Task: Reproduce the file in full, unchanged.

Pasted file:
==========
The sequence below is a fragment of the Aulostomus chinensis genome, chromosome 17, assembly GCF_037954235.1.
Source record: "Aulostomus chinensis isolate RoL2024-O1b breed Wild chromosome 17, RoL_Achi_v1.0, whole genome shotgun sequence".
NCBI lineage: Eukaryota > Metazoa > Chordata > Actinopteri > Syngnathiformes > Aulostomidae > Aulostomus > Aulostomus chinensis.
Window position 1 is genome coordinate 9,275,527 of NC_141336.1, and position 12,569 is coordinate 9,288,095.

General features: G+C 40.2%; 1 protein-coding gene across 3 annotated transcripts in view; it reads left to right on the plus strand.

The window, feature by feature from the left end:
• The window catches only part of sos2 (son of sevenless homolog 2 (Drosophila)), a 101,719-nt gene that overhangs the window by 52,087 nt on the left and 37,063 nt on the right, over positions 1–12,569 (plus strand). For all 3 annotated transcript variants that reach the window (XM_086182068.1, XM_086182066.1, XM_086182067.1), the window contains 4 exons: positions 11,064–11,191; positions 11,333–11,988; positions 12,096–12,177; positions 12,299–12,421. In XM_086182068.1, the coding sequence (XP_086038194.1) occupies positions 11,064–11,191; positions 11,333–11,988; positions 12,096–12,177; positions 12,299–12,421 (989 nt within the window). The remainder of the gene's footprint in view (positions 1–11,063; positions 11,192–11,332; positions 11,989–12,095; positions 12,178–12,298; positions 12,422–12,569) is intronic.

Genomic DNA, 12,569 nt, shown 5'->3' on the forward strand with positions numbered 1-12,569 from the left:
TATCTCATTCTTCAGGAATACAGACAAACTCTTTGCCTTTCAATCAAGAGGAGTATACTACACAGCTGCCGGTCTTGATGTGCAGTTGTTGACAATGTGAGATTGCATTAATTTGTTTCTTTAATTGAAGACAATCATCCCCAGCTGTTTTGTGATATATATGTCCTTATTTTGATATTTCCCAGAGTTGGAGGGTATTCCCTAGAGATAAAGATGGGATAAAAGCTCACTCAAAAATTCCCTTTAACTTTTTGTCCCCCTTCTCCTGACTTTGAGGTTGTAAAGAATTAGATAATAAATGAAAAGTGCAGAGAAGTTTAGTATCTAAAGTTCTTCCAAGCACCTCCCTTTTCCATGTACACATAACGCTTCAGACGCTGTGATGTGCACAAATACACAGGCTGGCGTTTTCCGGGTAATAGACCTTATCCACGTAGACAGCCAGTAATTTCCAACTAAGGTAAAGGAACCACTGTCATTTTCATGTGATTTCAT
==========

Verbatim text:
The sequence below is a fragment of the Aulostomus chinensis genome, chromosome 17, assembly GCF_037954235.1.
Source record: "Aulostomus chinensis isolate RoL2024-O1b breed Wild chromosome 17, RoL_Achi_v1.0, whole genome shotgun sequence".
NCBI lineage: Eukaryota > Metazoa > Chordata > Actinopteri > Syngnathiformes > Aulostomidae > Aulostomus > Aulostomus chinensis.
Window position 1 is genome coordinate 9,275,527 of NC_141336.1, and position 12,569 is coordinate 9,288,095.

General features: G+C 40.2%; 1 protein-coding gene across 3 annotated transcripts in view; it reads left to right on the plus strand.

The window, feature by feature from the left end:
• The window catches only part of sos2 (son of sevenless homolog 2 (Drosophila)), a 101,719-nt gene that overhangs the window by 52,087 nt on the left and 37,063 nt on the right, over positions 1–12,569 (plus strand). For all 3 annotated transcript variants that reach the window (XM_086182068.1, XM_086182066.1, XM_086182067.1), the window contains 4 exons: positions 11,064–11,191; positions 11,333–11,988; positions 12,096–12,177; positions 12,299–12,421. In XM_086182068.1, the coding sequence (XP_086038194.1) occupies positions 11,064–11,191; positions 11,333–11,988; positions 12,096–12,177; positions 12,299–12,421 (989 nt within the window). The remainder of the gene's footprint in view (positions 1–11,063; positions 11,192–11,332; positions 11,989–12,095; positions 12,178–12,298; positions 12,422–12,569) is intronic.

Genomic DNA, 12,569 nt, shown 5'->3' on the forward strand with positions numbered 1-12,569 from the left:
TATCTCATTCTTCAGGAATACAGACAAACTCTTTGCCTTTCAATCAAGAGGAGTATACTACACAGCTGCCGGTCTTGATGTGCAGTTGTTGACAATGTGAGATTGCATTAATTTGTTTCTTTAATTGAAGACAATCATCCCCAGCTGTTTTGTGATATATATGTCCTTATTTTGATATTTCCCAGAGTTGGAGGGTATTCCCTAGAGATAAAGATGGGATAAAAGCTCACTCAAAAATTCCCTTTAACTTTTTGTCCCCCTTCTCCTGACTTTGAGGTTGTAAAGAATTAGATAATAAATGAAAAGTGCAGAGAAGTTTAGTATCTAAAGTTCTTCCAAGCACCTCCCTTTTCCATGTACACATAACGCTTCAGACGCTGTGATGTGCACAAATACACAGGCTGGCGTTTTCCGGGTAATAGACCTTATCCACGTAGACAGCCAGTAATTTCCAACTAAGGTAAAGGAACCACTGTCATTTTCATGTGATTTCAT